16. I looked up Sue Lewis’ background before acting as the Chair of the FCA Consumer Panel, and she is described as a career civil servant. I then looked at the background of the remaining members of the FCA Consumer Panel and found that the vast majority of members were either also civil servants, policy makers, academics or researchers, with one lawyer and a couple of professional journalists. Given the circles within which she moves, it comes as no surprise to me that Ms Lewis appears to have made the statements contained in her article for the Apfa. To be fair to Ms Lewis she would be right if she said that SOME advisers have sought to evade regulations. To be fairer to the advice community, she does not seem to have any evidence or direct examples that regulatory avoidance, inducement and lack of trust is endemic amongst all or most advisers. And as Alan Lakey so rightly says, if you ask people’s opinions on things which they have never personally experienced how can you expect them to know what has and hasn’t changed? If I were to be guilty of the same truth crime as Ms Lewis then I might make the sweeping generalisation that all members of the FCA and all aspects of the regulations controlling financial services are bad. But I am equally sure that is as unfounded as Ms Lewis’ lazy comments. But probably more accurate than her remarks…..

  17. When no one outside of the industry was made aware of RDR thanks to the cobbled together FSA package are we surprised by these viewpoints and numbers, particularly when the legacy issues are still headline news (PPI ) and very close recent past (endowment & pension review).

  18. The issue here is awareness of the RDR and most of the public are not going to know about it unless an adviser tells them. A PFS survey saying that 2/3rds of those without advisers do not know about the RDR changes is not surprising!! To infer anything form this about the way advisers treat their clients is just ridiculous; the point is that they have not had any adviser contact!
    ADVISERS CANNOT CHANGE THE MINDS OF PEOPLE THAT THEY HAVE NO DEALING WITH!!!!

    Having said all of that, if Sue Lewis could suggest any way that the industry as whole would be able to improve its image to people who do not engage with advisers, that would be very helpful. (Hint: providing good advice for clients regarding pensions is not really anything new and would not help those that do not get advice).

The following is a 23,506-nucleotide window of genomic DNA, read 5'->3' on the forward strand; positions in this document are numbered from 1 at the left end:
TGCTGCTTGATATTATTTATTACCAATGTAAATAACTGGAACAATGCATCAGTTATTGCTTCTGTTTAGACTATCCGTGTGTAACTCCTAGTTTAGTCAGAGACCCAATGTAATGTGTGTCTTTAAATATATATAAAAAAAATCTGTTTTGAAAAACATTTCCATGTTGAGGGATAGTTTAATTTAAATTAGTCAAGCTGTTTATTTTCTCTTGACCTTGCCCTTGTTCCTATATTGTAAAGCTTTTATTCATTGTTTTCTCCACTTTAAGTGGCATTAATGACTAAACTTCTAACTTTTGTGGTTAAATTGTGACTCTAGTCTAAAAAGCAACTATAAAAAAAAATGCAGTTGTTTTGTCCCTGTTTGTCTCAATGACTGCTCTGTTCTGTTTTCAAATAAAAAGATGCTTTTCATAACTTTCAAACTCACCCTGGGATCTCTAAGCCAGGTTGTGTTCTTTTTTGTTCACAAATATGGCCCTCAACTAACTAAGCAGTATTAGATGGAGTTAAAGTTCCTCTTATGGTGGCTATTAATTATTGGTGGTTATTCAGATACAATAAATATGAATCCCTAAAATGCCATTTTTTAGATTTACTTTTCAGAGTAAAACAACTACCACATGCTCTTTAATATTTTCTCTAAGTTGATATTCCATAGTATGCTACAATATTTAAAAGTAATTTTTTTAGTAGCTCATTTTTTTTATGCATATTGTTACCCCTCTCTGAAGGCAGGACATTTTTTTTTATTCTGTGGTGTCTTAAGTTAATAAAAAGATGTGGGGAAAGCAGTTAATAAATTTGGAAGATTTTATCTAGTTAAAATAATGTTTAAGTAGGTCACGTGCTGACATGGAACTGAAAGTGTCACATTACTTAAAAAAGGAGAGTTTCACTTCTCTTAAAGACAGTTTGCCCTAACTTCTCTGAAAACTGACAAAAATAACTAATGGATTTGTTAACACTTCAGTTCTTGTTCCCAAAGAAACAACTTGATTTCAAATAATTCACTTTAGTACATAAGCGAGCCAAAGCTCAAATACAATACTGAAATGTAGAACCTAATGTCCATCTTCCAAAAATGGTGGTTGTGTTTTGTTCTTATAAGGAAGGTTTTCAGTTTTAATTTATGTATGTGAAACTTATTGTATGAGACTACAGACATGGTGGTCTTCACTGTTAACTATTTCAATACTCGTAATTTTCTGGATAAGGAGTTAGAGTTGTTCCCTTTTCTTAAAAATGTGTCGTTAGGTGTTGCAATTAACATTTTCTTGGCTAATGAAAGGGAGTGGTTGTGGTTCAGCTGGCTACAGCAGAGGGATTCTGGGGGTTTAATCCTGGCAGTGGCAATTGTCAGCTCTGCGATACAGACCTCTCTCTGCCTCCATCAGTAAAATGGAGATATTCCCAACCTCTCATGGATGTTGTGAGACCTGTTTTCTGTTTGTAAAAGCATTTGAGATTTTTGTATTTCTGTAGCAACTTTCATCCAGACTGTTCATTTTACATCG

19. What absolute tosh. Yet again from this hairy jumper, vegetarian body of know nothings. Which advisers? Which clients.? Not my experience at all and I know not the experience of many others. Sure if you are not a pure independent able to set your own tariff then it might be the case – might.

  20. Nice one Sue, you certainly seem to have scored highly and made an impact with your views.

    I hope your paymasters are pleased with you…Oh, hang on.. That’s us isn’t it?

  21. Anyone above actually read the article?

  22. Mathew @11.22 am

    Yes

  23. @Matthew – The MM article or the APFA article?

  24. @Matthew.

    The MM article quotes actual statements from the APFA article. The comments that are based upon the statements quoted in the MM article are enough to take issue with in their own right and, given their nature, cannot be construed as being taken out of context, so your point is please?

  25. Wansn’t making a point. I was asking a question.

    I thought someone might be able to add some colour to the article to determine if the above comments are just or not.

    Thats all.

  26. Not sure what “in kind” inducements are. any clues? Running a small business, generating income by advising clients not product sales does not seem to fit the bill. From an investment and to a large degree pension perspective haven’t dealt with a life office for some time in respect of new business and many of the platforms/wraps do not have the ability to pay inducements (or at least those that I deal with) nor would I want them to. SO where does this belief that as advisers we’re on the take come from.